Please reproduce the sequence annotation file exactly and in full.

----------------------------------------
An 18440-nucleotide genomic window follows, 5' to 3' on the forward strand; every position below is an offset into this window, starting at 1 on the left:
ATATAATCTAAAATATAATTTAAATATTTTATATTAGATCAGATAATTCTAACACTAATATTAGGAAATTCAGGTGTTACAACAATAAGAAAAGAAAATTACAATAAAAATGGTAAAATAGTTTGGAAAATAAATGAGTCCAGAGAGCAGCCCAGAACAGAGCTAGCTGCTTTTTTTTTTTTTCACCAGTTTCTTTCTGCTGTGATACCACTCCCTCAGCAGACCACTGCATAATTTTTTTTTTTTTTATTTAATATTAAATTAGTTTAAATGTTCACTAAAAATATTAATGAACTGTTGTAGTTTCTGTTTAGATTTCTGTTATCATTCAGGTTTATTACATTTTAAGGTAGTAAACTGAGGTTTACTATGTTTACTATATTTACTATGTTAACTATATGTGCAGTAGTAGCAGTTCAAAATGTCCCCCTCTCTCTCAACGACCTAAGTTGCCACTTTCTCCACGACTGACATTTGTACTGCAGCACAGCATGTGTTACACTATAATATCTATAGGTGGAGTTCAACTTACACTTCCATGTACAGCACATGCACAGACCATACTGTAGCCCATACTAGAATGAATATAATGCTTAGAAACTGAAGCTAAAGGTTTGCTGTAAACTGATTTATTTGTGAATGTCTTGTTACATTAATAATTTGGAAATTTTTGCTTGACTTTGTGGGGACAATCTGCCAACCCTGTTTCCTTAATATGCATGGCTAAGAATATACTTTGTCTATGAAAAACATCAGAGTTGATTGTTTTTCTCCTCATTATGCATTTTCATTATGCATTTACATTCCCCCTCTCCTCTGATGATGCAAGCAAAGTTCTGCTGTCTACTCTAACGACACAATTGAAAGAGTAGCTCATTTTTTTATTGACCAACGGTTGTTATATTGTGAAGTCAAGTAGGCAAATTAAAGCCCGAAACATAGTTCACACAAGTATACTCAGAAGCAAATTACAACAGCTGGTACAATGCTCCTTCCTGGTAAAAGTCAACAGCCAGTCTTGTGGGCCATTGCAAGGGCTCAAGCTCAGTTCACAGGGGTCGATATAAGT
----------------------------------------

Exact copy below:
An 18440-nucleotide genomic window follows, 5' to 3' on the forward strand; every position below is an offset into this window, starting at 1 on the left:
ATATAATCTAAAATATAATTTAAATATTTTATATTAGATCAGATAATTCTAACACTAATATTAGGAAATTCAGGTGTTACAACAATAAGAAAAGAAAATTACAATAAAAATGGTAAAATAGTTTGGAAAATAAATGAGTCCAGAGAGCAGCCCAGAACAGAGCTAGCTGCTTTTTTTTTTTTTCACCAGTTTCTTTCTGCTGTGATACCACTCCCTCAGCAGACCACTGCATAATTTTTTTTTTTTTTATTTAATATTAAATTAGTTTAAATGTTCACTAAAAATATTAATGAACTGTTGTAGTTTCTGTTTAGATTTCTGTTATCATTCAGGTTTATTACATTTTAAGGTAGTAAACTGAGGTTTACTATGTTTACTATATTTACTATGTTAACTATATGTGCAGTAGTAGCAGTTCAAAATGTCCCCCTCTCTCTCAACGACCTAAGTTGCCACTTTCTCCACGACTGACATTTGTACTGCAGCACAGCATGTGTTACACTATAATATCTATAGGTGGAGTTCAACTTACACTTCCATGTACAGCACATGCACAGACCATACTGTAGCCCATACTAGAATGAATATAATGCTTAGAAACTGAAGCTAAAGGTTTGCTGTAAACTGATTTATTTGTGAATGTCTTGTTACATTAATAATTTGGAAATTTTTGCTTGACTTTGTGGGGACAATCTGCCAACCCTGTTTCCTTAATATGCATGGCTAAGAATATACTTTGTCTATGAAAAACATCAGAGTTGATTGTTTTTCTCCTCATTATGCATTTTCATTATGCATTTACATTCCCCCTCTCCTCTGATGATGCAAGCAAAGTTCTGCTGTCTACTCTAACGACACAATTGAAAGAGTAGCTCATTTTTTTATTGACCAACGGTTGTTATATTGTGAAGTCAAGTAGGCAAATTAAAGCCCGAAACATAGTTCACACAAGTATACTCAGAAGCAAATTACAACAGCTGGTACAATGCTCCTTCCTGGTAAAAGTCAACAGCCAGTCTTGTGGGCCATTGCAAGGGCTCAAGCTCAGTTCACAGGGGTCGATATAAGT